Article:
Now, his teammates will use football to honor Howard's memory. Football will become a way for that team to try to band together in the face of a terrible, senseless tragedy. From here on out, they will try to play their best for their fallen teammate. No matter how many wins or losses UConn records over the final weeks of the season, their story will be a powerful one for the remainder of the season.
Football can serve as a healing force and as a means to a better life. But what makes football so special in this country is its power to unite people. Despite the fact that it is a basketball school first and foremost, UConn will try to draw strength from the fact that football brings people together more than anything else in this country.
It's no coincidence that the top ten most-watched TV broadcasts this decade are all Super Bowls. It's also no coincidence that most Homecoming festivities at colleges and high schools center around a football game. Nothing brings the alumni back, and few things are better suited to serve as a rallying point for alumni and students alike, than football.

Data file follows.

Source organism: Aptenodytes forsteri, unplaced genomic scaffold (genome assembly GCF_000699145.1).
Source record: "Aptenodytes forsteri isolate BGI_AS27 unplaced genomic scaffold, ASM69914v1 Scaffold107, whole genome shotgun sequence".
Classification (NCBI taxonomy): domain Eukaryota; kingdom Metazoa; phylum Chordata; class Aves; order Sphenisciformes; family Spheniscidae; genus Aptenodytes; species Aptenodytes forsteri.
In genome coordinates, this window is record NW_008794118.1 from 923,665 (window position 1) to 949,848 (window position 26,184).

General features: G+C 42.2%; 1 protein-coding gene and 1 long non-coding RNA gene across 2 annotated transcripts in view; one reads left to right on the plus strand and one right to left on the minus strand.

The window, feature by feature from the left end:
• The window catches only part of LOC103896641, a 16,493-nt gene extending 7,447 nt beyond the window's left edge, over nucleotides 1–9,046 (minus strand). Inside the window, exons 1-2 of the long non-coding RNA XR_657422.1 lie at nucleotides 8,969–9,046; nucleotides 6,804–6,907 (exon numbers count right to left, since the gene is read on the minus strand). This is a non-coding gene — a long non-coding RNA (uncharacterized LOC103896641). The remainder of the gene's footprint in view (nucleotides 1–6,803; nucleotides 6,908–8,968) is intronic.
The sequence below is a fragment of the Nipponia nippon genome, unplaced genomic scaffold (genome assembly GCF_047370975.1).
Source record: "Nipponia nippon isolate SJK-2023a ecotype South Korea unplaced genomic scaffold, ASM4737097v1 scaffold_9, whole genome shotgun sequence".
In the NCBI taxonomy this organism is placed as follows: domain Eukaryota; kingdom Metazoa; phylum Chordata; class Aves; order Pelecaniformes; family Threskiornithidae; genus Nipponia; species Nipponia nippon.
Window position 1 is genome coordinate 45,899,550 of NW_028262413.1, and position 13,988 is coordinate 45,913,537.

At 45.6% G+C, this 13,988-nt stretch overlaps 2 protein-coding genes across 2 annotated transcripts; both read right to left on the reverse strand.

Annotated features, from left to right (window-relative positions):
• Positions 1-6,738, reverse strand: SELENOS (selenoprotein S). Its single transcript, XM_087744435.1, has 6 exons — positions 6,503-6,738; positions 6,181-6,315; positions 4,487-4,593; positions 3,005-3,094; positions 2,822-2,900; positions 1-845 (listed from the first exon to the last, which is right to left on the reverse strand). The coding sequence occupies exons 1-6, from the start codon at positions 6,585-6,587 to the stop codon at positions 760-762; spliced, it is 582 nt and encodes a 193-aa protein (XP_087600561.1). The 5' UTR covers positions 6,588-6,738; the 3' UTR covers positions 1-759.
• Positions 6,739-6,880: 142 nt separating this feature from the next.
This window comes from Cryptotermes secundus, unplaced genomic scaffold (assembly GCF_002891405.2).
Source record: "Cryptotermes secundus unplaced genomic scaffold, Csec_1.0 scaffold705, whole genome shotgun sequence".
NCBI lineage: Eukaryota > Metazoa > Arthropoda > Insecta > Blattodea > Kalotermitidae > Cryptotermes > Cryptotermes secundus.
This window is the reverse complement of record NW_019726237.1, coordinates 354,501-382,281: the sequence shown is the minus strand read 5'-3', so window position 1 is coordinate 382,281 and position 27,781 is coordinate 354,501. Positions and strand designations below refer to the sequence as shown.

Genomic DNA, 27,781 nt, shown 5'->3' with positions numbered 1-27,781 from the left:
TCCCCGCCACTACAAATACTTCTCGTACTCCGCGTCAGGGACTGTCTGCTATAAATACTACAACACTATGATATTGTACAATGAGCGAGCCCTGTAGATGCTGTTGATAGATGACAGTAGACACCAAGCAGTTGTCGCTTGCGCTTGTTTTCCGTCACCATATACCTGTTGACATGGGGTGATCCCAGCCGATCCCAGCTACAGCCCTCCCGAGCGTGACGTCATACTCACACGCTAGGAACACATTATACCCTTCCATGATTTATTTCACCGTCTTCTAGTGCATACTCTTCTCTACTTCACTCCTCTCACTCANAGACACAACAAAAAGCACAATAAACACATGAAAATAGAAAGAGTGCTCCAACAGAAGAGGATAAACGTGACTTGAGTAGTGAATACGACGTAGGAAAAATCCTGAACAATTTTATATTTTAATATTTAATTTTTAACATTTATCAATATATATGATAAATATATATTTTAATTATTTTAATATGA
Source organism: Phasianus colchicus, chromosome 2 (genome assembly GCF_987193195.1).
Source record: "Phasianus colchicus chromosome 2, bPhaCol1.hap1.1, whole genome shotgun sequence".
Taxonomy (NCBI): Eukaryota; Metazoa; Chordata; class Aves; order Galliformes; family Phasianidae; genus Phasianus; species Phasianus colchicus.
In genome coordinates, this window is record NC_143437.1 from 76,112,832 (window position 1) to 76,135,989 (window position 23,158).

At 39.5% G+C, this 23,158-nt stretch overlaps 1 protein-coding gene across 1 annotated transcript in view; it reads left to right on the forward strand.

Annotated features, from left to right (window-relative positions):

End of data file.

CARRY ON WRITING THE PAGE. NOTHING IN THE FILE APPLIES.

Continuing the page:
With Homecoming festivities happening on The Farm, we'll hopefully see that for ourselves this weekend. If, like me, you are taking this weekend to return to Stanford, enjoy it. Spend the time seeing old friends you may not have seen in years. Pick up old conversations right from where they left off. Start new conversations with new friends. Enjoy every moment you have.
Do those things because, no matter who you are, you never know when you may get the chance to do them again.
That's the second—and the biggest—lesson Jasper Howard's death should teach all of us. After all, 20-year-olds are supposed to have their whole lives in front of them. They're not supposed to be bleeding their lives away in a teammate's arms.
Going forward, the UConn community will try to turn a gut-wrenching week into a season that is memorable for the right reasons. Whether they succeed or not remains to be seen. But we can all learn from last weekend's shockingly sad events and transfer them into our own outlooks on football and on life.